First iPhone bugs discovered

Thanks to months of iPhone hype and the vindication of huge sales, by anyone’s estimate Apple is certainly riding high this week. Leave it to the hackers, however, to try to cut the company down to size. Mere minutes after the iPhone’s release, Robert Graham of the Errata Security blog discovered the first official iPhone bug: an outstanding Safari vulnerability that was previously discovered in a desktop version of the browser. What’s more, it was found that the iPhone is just as vulnerable to caller ID spoofing–which can allow others to access your voicemail–as any other AT&T/Cingular handset. With as many as 525,000 iPhones now in the wild, these vulnerabilities could pose a major threat to iPhone users–not to mention the employers of those iPhone users.

However, there is a silver lining. Unlike the traditional handset security model, which finds carriers addressing (or more often that not, not addressing) security vulnerabilities via the network, Apple has reserved the right to deliver software and firmware updates directly to the iPhone via iTunes. And as we have seen, Apple has been pretty vigilant in addressing Safari exploits, thus far. “While Apple is slightly behind Windows on the desktop/server (that Samba bug still appears to be unfixed), it’s still light years ahead of the mobile vendors,” Graham writes on the Errata Security blog. “The mobile market is completely screwed up right now: while carriers know about the widespread vulnerabilities in their phones, the carriers are unwilling to patch them.”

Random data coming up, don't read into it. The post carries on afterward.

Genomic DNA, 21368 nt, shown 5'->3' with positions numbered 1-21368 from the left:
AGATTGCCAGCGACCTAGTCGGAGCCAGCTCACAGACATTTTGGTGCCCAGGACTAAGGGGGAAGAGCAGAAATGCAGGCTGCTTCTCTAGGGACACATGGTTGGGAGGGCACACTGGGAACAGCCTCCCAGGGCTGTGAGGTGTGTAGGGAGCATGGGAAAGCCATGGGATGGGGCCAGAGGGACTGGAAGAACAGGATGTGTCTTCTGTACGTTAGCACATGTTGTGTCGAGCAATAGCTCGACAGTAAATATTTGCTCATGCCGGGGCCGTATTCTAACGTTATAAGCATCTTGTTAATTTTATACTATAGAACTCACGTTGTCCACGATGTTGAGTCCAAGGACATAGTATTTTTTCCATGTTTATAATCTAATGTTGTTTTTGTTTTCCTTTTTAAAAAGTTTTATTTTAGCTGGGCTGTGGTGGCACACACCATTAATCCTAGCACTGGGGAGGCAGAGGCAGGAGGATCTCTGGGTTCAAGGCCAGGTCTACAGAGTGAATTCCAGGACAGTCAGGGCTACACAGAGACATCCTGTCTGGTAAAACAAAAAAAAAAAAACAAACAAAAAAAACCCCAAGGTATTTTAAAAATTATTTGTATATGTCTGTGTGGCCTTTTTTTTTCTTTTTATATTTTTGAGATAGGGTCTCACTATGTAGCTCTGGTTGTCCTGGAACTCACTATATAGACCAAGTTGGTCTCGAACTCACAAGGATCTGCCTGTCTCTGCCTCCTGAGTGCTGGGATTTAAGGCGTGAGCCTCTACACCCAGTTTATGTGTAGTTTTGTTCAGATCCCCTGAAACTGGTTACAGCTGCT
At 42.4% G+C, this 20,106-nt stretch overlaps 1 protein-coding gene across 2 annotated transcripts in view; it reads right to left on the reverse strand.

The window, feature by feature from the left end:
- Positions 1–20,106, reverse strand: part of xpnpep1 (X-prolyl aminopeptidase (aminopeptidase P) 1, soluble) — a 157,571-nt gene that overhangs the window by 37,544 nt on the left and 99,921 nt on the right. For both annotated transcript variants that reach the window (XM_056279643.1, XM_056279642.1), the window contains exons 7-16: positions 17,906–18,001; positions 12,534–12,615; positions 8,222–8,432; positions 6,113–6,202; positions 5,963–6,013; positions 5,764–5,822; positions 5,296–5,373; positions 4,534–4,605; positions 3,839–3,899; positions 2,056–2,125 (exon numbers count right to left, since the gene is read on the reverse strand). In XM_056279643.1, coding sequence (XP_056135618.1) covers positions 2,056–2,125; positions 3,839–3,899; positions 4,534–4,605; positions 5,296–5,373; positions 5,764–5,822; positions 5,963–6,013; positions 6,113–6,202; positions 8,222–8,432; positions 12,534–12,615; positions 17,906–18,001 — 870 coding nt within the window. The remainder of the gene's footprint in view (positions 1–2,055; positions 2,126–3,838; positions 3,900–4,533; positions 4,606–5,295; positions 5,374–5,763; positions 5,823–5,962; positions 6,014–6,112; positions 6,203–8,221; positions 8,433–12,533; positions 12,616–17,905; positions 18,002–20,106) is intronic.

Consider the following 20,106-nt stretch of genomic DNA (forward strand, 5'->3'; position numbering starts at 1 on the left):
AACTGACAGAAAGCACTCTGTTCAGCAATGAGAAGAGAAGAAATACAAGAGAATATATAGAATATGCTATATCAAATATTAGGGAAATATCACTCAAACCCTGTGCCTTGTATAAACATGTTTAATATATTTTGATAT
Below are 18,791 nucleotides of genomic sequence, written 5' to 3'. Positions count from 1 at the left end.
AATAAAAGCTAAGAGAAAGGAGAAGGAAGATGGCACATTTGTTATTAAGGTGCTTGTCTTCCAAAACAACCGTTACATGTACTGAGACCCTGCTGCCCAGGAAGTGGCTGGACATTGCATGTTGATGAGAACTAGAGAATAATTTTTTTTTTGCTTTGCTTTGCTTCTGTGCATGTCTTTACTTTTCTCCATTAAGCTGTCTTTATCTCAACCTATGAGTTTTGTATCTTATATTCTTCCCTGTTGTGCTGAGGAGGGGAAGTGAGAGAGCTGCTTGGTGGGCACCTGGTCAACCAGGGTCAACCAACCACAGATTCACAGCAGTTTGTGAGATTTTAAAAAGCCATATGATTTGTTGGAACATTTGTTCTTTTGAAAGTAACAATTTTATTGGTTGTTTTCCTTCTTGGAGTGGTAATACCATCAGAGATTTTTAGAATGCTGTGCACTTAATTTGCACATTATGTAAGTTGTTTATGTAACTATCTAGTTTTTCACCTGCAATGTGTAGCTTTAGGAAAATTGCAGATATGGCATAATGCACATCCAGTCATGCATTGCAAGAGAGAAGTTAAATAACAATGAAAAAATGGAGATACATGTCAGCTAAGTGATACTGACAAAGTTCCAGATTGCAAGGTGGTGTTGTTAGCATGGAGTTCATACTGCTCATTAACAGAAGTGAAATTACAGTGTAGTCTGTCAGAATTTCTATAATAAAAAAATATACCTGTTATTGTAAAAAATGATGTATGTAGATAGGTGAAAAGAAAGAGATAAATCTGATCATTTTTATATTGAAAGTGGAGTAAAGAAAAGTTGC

For more on the bugs:
– see this ZDnet article

For more on caller ID spoofing on AT&T’s network:
– see this blog post from Nitesh Dhanjani

More stories about Security   Software Patches   Enterprise Wireless   Mac OS X  


Post new comment

The content of this field is kept private and will not be shown publicly.

More information about formatting options

What is 18 + 23?
To combat spam, please solve the math question above.